I saw Won't Back Down last week, and found it quite dull and uninteresting, despite all the controversy the subject matter has attracted from teachers unions. All that noise may even help the film at the box office, as audiences might be motivated to go see for themselves, what all the hoopla is about.
Two determined mothers, one a teacher, look to transform their children's failing inner city school. Facing a powerful and entrenched bureaucracy, they risk everything to make a difference in the education and future of their children.
It's what we'd call a "message movie" - the message delivered heavy-handedly, simplistically addressing what I think is a far more complex, layered issue than the film suggests; which is too bad, because the talent the project attracted (Viola Davis, Maggie Gyllenhaal, Holly Hunter, Lance Reddick, Marianne Jean-Baptiste, Bill Nunn and others) is incredibly impressive. A strong ensemble cast of actors that I'd love to see in something else together; they all feel wasted here, but do what they can with the material given, in what really should be a TV movie of the week, better suited for the Hallmark Channel.
Critics seem to agree for the most part, as the film is registering a 35% rating on Rotten Tomatoes.
Also opening this weekend, Cee-Lo Green, voice-stars as 'Murray the Mummy' in the the animated family film, Hotel Transylvania.
In Hotel Transylvania, Dracula operates a high-end resort for monsters away from the human world. When a boy discovers the resort and falls for the count's teen-aged daughter, he goes into over-protective mode.
In addition to Cee-Lo, the film features the voices of Adam Sandler, Selena Gomez, Andy Samberg, Kevin James, Fran Drescher, Jon Lovitz, Steve Buscemi, Molly Shannon and David Spade.
Take the kids, because it's really for them... Trust me!
And finally, my pick of the week, a medical drama served up non-scripted style.
It's called The Waiting Room, an ITVS-funded, character-driven, cinema verité doc that, thanks to unprecendented access, takes the viewer inside the doors of an ER at an American public hospital struggling to care for a community of largely uninsured patients - I'm sure many of you can relate.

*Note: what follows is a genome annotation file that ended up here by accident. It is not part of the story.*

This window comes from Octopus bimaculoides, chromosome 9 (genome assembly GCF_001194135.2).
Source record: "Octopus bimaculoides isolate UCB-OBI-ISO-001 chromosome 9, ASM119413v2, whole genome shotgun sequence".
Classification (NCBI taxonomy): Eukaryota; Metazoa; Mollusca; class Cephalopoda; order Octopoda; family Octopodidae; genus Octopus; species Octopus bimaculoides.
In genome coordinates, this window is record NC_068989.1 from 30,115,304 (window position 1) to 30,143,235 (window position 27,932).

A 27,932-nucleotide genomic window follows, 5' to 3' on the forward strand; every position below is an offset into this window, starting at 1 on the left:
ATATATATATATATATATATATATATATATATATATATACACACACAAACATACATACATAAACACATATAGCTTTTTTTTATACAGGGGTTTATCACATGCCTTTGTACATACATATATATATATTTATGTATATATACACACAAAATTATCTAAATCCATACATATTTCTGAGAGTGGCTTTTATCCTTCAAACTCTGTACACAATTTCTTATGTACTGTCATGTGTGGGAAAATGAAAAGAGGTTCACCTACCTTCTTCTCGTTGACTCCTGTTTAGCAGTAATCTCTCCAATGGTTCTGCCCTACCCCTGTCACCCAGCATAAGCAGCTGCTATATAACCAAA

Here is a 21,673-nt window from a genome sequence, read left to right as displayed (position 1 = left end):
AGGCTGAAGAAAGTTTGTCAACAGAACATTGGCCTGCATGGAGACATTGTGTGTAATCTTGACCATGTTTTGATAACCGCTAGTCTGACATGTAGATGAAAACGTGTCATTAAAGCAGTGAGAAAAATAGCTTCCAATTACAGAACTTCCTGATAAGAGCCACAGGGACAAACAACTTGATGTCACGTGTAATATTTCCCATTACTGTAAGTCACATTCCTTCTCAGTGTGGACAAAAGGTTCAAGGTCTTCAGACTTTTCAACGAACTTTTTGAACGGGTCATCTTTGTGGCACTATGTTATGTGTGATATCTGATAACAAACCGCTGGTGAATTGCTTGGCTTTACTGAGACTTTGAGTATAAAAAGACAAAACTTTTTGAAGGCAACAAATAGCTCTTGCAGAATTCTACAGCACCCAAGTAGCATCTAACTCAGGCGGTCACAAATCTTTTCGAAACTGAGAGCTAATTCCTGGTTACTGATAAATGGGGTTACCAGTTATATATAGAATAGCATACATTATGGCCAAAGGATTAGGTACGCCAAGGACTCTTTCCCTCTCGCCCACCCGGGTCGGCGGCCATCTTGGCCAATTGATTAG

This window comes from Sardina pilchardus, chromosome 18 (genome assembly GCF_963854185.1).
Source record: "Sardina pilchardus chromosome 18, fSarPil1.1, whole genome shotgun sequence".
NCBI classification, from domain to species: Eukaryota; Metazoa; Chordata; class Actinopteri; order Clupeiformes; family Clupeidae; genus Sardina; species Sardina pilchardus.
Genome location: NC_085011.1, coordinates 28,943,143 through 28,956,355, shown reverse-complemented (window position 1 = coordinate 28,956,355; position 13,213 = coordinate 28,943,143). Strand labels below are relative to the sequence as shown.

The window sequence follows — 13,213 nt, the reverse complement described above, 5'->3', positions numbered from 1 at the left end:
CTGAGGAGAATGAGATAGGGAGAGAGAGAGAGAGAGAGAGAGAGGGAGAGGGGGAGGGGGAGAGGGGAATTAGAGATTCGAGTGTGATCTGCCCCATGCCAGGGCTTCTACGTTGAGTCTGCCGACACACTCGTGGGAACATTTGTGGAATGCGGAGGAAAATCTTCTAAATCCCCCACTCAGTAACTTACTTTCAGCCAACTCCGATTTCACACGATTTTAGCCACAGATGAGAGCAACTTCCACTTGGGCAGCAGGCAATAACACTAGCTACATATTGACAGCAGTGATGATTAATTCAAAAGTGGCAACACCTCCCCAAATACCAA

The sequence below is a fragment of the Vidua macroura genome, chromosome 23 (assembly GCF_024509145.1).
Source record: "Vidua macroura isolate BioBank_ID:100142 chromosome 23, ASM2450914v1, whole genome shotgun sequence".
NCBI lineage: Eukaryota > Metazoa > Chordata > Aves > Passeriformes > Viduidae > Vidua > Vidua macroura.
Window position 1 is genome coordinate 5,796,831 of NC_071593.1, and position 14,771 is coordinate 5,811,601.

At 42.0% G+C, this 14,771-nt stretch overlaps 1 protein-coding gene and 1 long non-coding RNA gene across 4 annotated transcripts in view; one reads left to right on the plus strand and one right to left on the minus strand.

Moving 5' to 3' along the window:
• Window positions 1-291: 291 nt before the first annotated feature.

It's a raw, intimate, and uplifting look at how patients, caregivers and hospital staff deal with each other, illness, bureaucracy and hard choices.
The ER waiting room serves as the grounding point for the film, capturing in vivid detail what it means for millions of Americans to live without health insurance. Young victims of gun violence take their turn alongside artists and small business owners who lack insurance. Steel workers, taxi cab drivers and international asylum seekers crowd the halls. The film weaves the stories of several patients – as well as the hospital staff charged with caring for them – as they cope with the complexity of the nation’s public health care system, while weathering the storm of a national recession. The Waiting Room lays bare the struggle and determination of both a community and an institution coping with limited resources and no road map for navigating a health care landscape marked by historic economic and political dysfunction. It is a film about one hospital, its multifaceted community, and how our common vulnerability to illness binds us together as humans.
Directed by Emmy-award winning documentarian Peter Nicks, the film made its debut in competition at the 55th annual San Francisco International Film Festival, in April, and has now secured a theatrical release, albeit limited.
It's already playing at IFC Center in NYC (it opened on Wednesday), and opens today in Los Angeles, as part of a gradual national theatrical roll-out by International Film Circuit.
See it if you can!
That's it for this week!